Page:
A further piece of legislation passed but not yet in force, is less concerned with the observations of the UN but still highlights the legislative approach to protecting children in Scotland and aims to comply with the UNCRC (namely Article 12 concerned with the views of the child). The legislation concerned is the Children (Scotland) Act 2020. Section 1 of this new Act replaces the previous assumption in the Children (Scotland) Act 1995 that only children aged over 12 are mature enough to have their views heard in courts and in children’s hearings. When this legislation comes into force, the law will state that, when considering if a child is capable of forming a view, “the person is to start with the presumption that the child is”. This allows all children to be able to give their view, apart from in exceptional circumstances, where the child is not capax. Therefore, this new Act aims to put children and their views at the heart of the decision-making process.

Despite addressing these issues, Scottish attempts at implementing child law, specifically incorporating the UNCRC directly into Scots domestic law, have highlighted issues Scotland has with legislating within its devolved competence. Scotland has attempted to incorporate the Convention into its own law, through the United Nations Convention on the Rights of the Child (Incorporation) (Scotland) Bill which was unanimously passed in March 2021. This bill would mean that public authorities must not act in a way that is incompatible with the UNCRC and would give courts powers to decide if legislation is compatible with the UNCRC. The bill’s passage was delayed when the Attorney General and the Advocate General for Scotland (UK law officers), acting under Section 33 of the Scotland Act 1998, deferred the bill to the UK Supreme Court in April. It was deferred on the basis that the Scottish Government was acting ultra vires in incorporating the UNCRC and imposed duties on the UK Parliament which would be outside of Scotland’s developed legislative competence under Section 29 of the 1998 Act. The challenge was not based on the content of the legislation but rather on its potential legislative impact. On October 6, judges in the Supreme Court unanimously decided that four sections of the Bill go beyond the powers of the Scottish Parliament. It was held that the bill would give Scottish courts extensive powers to interpret and scrutinise primary legislation, restricting the UK’s government ability to make laws for Scotland and in breach of Section 28 of the Scotland Act 1998, This would give Scottish courts the opportunity to modify UK legislation outwith the legislative competence of Scotland. The bill will now go back to Holyrood to be reconsidered and amended with the Scottish government saying it is committed to bringing them into law "at the earliest possible opportunity”.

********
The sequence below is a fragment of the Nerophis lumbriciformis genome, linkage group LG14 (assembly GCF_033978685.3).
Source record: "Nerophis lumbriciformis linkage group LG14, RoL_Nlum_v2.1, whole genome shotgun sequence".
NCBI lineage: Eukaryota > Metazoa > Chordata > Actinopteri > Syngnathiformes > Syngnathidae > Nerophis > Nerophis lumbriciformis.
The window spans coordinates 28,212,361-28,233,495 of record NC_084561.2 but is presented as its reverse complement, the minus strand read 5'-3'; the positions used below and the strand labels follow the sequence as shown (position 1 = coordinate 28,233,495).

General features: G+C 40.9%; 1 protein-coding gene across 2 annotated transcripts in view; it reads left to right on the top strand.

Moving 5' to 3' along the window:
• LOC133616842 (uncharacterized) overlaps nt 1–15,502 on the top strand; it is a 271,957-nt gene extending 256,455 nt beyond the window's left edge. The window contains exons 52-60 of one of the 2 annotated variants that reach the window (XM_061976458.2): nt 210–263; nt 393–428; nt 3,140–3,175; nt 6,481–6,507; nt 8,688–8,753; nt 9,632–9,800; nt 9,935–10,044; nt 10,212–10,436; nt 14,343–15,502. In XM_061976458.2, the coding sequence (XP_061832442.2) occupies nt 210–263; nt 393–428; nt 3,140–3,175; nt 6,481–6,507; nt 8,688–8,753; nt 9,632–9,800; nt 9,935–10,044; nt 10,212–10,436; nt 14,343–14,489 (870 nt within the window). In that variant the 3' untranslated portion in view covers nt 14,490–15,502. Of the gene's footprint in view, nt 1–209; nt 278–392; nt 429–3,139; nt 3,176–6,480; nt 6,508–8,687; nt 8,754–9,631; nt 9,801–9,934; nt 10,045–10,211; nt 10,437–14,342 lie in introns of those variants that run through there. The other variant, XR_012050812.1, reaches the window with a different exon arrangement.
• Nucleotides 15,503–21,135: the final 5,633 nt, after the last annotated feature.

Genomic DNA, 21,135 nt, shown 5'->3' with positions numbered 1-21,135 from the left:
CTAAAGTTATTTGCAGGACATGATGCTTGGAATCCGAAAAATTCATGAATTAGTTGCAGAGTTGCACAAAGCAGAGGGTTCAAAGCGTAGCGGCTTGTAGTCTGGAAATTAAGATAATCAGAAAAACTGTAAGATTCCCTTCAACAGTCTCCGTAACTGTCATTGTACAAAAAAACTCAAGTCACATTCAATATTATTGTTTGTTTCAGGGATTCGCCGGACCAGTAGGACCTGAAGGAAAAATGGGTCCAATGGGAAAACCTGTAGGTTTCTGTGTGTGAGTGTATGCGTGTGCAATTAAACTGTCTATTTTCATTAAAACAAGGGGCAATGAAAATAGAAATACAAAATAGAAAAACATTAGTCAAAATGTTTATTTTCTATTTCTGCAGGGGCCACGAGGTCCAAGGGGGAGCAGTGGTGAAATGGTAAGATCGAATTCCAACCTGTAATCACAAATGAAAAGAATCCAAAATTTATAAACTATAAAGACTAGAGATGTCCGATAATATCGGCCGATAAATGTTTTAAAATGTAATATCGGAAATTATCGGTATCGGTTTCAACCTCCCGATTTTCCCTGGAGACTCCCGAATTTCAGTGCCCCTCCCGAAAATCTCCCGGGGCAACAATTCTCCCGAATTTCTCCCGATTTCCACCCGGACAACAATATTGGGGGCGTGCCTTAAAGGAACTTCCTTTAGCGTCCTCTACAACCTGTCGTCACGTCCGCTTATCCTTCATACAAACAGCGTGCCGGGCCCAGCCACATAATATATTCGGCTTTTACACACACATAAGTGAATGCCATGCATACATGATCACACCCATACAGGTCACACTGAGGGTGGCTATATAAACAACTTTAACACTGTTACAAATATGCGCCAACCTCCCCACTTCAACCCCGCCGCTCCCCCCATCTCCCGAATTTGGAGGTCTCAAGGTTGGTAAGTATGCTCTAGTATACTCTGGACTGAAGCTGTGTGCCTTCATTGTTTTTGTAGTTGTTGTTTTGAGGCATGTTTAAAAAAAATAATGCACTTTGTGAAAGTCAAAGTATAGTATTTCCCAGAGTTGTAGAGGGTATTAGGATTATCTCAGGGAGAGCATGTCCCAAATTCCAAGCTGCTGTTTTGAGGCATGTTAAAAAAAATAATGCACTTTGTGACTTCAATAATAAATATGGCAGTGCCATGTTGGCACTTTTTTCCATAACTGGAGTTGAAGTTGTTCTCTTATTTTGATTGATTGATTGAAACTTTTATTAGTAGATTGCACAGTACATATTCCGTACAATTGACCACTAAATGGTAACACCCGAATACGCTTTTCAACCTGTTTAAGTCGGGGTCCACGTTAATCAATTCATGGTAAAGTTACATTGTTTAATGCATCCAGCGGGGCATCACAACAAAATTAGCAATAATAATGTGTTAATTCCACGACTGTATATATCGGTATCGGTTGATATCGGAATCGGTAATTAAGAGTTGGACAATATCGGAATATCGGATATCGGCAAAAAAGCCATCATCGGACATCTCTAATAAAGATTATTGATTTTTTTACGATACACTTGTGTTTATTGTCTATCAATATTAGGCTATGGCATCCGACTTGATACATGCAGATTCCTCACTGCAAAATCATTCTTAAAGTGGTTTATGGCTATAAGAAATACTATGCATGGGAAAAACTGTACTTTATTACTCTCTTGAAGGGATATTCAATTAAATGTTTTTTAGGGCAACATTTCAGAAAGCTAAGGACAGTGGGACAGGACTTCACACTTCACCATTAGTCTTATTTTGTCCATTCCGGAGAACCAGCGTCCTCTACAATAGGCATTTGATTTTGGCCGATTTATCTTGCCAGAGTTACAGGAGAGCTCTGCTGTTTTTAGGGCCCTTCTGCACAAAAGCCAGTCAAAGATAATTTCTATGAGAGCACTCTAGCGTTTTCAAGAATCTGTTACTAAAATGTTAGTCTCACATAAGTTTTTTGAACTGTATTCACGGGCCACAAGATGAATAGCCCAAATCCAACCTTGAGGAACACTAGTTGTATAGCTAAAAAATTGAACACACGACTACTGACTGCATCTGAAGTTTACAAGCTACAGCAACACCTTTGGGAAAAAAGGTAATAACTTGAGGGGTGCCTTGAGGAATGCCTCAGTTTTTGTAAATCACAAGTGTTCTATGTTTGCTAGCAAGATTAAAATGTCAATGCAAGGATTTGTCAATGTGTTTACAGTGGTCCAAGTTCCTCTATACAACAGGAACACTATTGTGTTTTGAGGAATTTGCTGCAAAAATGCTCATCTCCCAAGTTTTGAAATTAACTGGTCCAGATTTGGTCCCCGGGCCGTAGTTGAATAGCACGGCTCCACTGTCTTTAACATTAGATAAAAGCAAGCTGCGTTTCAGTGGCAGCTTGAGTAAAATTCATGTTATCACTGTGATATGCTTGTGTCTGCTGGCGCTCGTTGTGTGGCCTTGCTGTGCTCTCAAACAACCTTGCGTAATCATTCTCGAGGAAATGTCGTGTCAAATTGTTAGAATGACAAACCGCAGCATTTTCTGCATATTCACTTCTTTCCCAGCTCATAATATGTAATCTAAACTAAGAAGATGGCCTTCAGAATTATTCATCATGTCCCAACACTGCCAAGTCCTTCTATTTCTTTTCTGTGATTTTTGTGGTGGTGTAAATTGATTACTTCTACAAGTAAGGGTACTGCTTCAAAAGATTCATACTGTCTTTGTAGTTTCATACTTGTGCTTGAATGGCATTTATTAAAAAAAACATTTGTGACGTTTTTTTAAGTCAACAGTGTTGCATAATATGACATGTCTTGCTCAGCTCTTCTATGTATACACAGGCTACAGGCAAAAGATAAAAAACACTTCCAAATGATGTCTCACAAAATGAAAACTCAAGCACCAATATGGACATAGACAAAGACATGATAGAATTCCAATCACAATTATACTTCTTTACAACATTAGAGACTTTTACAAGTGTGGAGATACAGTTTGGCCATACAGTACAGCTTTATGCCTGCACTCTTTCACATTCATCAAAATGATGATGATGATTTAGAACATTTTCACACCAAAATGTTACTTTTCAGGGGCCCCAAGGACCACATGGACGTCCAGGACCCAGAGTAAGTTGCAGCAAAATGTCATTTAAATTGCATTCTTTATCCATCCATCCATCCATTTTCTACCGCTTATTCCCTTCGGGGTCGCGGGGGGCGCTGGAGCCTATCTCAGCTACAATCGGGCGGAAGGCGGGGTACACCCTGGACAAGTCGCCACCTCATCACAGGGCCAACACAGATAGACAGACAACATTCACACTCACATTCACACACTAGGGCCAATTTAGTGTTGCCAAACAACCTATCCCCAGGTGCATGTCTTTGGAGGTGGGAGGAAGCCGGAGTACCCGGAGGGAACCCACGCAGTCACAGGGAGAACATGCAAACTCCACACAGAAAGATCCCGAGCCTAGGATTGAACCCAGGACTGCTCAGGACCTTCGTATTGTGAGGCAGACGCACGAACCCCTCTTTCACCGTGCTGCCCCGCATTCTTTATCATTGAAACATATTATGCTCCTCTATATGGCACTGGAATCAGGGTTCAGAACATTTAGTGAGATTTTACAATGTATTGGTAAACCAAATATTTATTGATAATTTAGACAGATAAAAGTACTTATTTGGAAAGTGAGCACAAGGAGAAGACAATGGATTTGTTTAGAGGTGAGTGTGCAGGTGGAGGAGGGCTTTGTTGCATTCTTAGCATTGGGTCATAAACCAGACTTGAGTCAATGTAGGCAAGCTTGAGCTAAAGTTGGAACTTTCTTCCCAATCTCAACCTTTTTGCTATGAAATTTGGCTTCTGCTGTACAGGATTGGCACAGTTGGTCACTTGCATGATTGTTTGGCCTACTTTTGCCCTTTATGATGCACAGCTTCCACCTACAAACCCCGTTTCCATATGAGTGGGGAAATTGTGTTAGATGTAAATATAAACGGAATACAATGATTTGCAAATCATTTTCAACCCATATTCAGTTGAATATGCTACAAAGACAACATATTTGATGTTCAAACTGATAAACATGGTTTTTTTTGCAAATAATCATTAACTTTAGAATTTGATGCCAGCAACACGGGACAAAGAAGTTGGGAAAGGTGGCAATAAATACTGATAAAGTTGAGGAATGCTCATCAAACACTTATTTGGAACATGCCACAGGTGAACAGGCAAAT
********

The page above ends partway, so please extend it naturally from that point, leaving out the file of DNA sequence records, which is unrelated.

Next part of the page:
Scotland has made numerous attempts in recent years to improve children’s position in law, according to the provisions of the UNCRC. However recently, Scotland has faced issues in its efforts to do so due to devolution. Direct incorporation of the UNCRC has been held outwith its legislative competence. This not only raises issues on the extent to which children’s rights can be adequately protected in Scotland but also on devolution. .